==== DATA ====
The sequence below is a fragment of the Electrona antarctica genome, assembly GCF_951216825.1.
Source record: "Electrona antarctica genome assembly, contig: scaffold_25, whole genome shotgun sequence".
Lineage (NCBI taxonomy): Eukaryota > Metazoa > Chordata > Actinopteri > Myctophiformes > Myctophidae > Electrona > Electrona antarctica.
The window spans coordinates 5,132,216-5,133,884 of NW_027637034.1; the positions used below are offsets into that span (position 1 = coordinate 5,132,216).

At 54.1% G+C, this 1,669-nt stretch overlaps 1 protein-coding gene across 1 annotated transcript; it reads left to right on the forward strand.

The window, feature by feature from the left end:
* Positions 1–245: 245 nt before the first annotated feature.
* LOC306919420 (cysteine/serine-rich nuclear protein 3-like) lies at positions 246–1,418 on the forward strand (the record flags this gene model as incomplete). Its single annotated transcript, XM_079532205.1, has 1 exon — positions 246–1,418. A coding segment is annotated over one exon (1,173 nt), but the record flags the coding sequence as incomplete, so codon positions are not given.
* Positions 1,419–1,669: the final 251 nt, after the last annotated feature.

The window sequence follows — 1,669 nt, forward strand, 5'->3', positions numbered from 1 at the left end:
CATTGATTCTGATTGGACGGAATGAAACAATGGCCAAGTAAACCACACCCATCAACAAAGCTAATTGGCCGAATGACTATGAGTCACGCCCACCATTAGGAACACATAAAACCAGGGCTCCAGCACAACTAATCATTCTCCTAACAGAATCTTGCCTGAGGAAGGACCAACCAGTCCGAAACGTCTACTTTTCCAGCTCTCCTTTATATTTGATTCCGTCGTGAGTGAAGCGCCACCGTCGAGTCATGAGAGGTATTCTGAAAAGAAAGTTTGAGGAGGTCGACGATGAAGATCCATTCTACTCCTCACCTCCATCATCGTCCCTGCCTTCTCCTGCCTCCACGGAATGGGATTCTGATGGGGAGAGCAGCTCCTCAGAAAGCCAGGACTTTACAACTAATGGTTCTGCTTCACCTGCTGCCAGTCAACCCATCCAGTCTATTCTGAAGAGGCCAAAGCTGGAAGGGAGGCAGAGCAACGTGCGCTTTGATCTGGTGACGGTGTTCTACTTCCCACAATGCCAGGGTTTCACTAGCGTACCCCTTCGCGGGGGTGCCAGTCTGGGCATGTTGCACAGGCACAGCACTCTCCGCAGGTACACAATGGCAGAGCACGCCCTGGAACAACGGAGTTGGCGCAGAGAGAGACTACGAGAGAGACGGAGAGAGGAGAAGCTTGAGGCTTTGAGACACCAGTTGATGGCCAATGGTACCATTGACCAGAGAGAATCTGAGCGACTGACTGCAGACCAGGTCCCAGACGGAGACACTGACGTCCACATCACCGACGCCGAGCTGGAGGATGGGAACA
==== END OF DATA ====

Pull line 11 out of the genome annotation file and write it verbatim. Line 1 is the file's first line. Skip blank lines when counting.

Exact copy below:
CATTGATTCTGATTGGACGGAATGAAACAATGGCCAAGTAAACCACACCCATCAACAAAGCTAATTGGCCGAATGACTATGAGTCACGCCCACCATTAGGAACACATAAAACCAGGGCTCCAGCACAACTAATCATTCTCCTAACAGAATCTTGCCTGAGGAAGGACCAACCAGTCCGAAACGTCTACTTTTCCAGCTCTCCTTTATATTTGATTCCGTCGTGAGTGAAGCGCCACCGTCGAGTCATGAGAGGTATTCTGAAAAGAAAGTTTGAGGAGGTCGACGATGAAGATCCATTCTACTCCTCACCTCCATCATCGTCCCTGCCTTCTCCTGCCTCCACGGAATGGGATTCTGATGGGGAGAGCAGCTCCTCAGAAAGCCAGGACTTTACAACTAATGGTTCTGCTTCACCTGCTGCCAGTCAACCCATCCAGTCTATTCTGAAGAGGCCAAAGCTGGAAGGGAGGCAGAGCAACGTGCGCTTTGATCTGGTGACGGTGTTCTACTTCCCACAATGCCAGGGTTTCACTAGCGTACCCCTTCGCGGGGGTGCCAGTCTGGGCATGTTGCACAGGCACAGCACTCTCCGCAGGTACACAATGGCAGAGCACGCCCTGGAACAACGGAGTTGGCGCAGAGAGAGACTACGAGAGAGACGGAGAGAGGAGAAGCTTGAGGCTTTGAGACACCAGTTGATGGCCAATGGTACCATTGACCAGAGAGAATCTGAGCGACTGACTGCAGACCAGGTCCCAGACGGAGACACTGACGTCCACATCACCGACGCCGAGCTGGAGGATGGGAACA